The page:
(Small Self Administered Scheme)

Small Self Administered Scheme (SSAS) is a type of UK Occupational Pension Scheme.

Schemes are trust-based and established individually, usually by directors of limited companies for specified employees of the company. Since pension simplification(also known as A-Day), SSAS has been available for establishment by those who are not in a limited company (i.e. Partnerships and Families).


Tax Treatment

SSAS registered with HMRC may enjoy tax-exempt status, all investments made will be free of Capital Gains Tax, and contributions to the SSAS will receive tax-relief (if contributions are made by a “Relevant UK Individual”). Basic rate tax relief can be claimed by the SSAS itself, and any higher rate tax would be claimed through the member’s tax return.

The sponsoring employer can also pay contributions to the scheme and may obtain tax relief on the contributions.

Tax relief on personal contributions is calculated at the person’s marginal rate of income tax, and for company contributions it is calculated as the company’s marginal rate of corporation tax. Third party contributions may be made in some circumstances.



Provided that the members of the SSAS pension scheme are also trustees, there is a lesser regulatory requirement than if all members were not trustees. This is because the members of the SSAS pension scheme are deemed to be investing the funds for themselves.

The trustees can invest the funds as they consider appropriate to the needs of the SSAS pension scheme. For example, the trustees can invest the assets of the pension scheme in the company that sponsors the SSAS pension scheme. This can take the form of loans to the employer and the purchase of shares in the sponsor, however, there are limits that apply. One must be very careful purchasing shares in the company through a SSAS, ‘Taxable moveable property’ laws can easily be breached. Guidance from the SSAS Practitioner or Administrator is required.

SSAS are suited to groups of individuals who run a common businesses and wish to have complete control over the pension fund. The costs per member are usually lower than using individual SIPPs to pool funds to purchase commercial property. SIPPs do not have the facility to loan funds to associated or unassociated employers. There is no requirement for a professional to be appointed to the scheme, however, the rules are complex and may well prove difficult for individuals without experience running SSAS.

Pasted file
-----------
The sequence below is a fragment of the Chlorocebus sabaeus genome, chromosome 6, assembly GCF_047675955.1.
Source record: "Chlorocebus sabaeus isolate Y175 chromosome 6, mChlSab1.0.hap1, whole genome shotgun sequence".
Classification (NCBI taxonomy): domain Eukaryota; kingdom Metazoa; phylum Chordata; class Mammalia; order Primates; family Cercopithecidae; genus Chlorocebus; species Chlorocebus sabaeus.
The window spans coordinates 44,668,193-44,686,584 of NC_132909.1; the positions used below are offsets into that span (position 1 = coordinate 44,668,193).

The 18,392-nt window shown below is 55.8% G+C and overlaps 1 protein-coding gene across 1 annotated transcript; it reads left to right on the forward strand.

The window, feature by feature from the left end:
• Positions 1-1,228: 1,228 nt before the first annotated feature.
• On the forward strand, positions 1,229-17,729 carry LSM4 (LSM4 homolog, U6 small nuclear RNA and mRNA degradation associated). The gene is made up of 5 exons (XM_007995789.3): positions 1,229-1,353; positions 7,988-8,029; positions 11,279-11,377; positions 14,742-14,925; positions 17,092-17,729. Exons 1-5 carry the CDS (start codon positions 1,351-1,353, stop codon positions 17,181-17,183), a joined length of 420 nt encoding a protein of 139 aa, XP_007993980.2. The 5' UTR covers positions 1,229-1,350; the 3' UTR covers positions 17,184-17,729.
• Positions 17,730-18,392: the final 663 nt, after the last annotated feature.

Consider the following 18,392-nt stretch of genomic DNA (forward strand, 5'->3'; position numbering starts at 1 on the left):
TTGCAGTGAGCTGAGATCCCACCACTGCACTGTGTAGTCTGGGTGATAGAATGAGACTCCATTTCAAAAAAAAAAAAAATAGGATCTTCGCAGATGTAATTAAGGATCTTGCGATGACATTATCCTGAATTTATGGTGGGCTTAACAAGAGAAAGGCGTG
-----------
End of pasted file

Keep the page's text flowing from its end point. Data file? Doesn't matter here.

The Trustees may wish to appoint a professional company to assist with the management of the scheme. This company may operate as SSAS Practitioner or as the Scheme Administrator. They both carry out the tax returns and other such submissions to HMRC and the Regulator. If the scheme returns are not correctly undertaken a penalty can be assessed against the trustees of the pension scheme.

If a scheme Administrator is appointed to run the scheme, they are usually co-signatory on the scheme’s investments. A SSAS Practitioner will not be co-signatory, this leads to Trustees and beneficiaries of the scheme having far greater control over their pension assets and enables the scheme to run more efficiently.


Investment Choice

The investments allowable for a SSAS are very similar to a SIPP. The Trustees of the SSAS may make choices about what assets are bought, leased or sold, and decide when those assets are acquired or disposed of, subject to the unanimous agreement of all trustees.

The range of assets permitted by HMRC includes:

  • Stocks and shares listed on a recognised exchange(s)
  • Futures and options traded on recognised futures exchange
  • Authorised UK and and other UCITS funds
  • Unauthorised unit trusts that don’t invest in residential property
  • Investment trusts subject to FSA regulation
  • Unitised insurance funds from insurers and IPAs
  • Deposits and deposit interests
  • Commercial property (inc. hotel rooms, with certain restrictions)
  • Traded endowment policies
  • Derivative products such as a Contract for difference (CFD)
  • Gold bullion, which is specifically allowed for in legislation

Investments currently permitted by primary legislation but subsequently made subject to heavy tax penalties include :

  • Any item of tangible moveable property (whose market value does not exceed ¬£6,000) – subject to further conditions on use of property
  • other exotic assets like vintage cars, wine, stamps and art
  • Residential property


Benefit Rules

The pension benefits payable include a tax free cash sum from the age of 55; plus a pension income paid from the pension scheme. On death the benefits may be paid out to beneficiaries, special rules apply on death after age 75. There is no requirement to purchase an annuity.


Advantages of a SSAS

There are multiple advantages of a Small Self Administered Scheme (SSAS) to any small to medium sized business, especially with regard to family businesses. These include:

  • Pension can easily be transferred
  • Contributions that are flexible including Income Tax relief (and Corporation Tax and National Insurance relief on Company Contributions)
  • Investment control
  • Purchase of Commercial Property
  • Property purchase borrowing
  • Residential Property Collective Investment Schemes
  • Purchase of unquoted shares
  • Flexible retirement options
  • Open to more than one member
  • Loans to the business

PPAS Ltd offers comprehensive professional administrative services to operate a SSAS effectively and efficiently including:

  • All required scheme documentation
  • Management of scheme bank account
  • Annual report and meeting
  • Benefit calculation
  • Completion and submission of the pensions scheme annual returns

Please note that to take advantage of the full investment benefits of a SSAS, all the members must be trustees.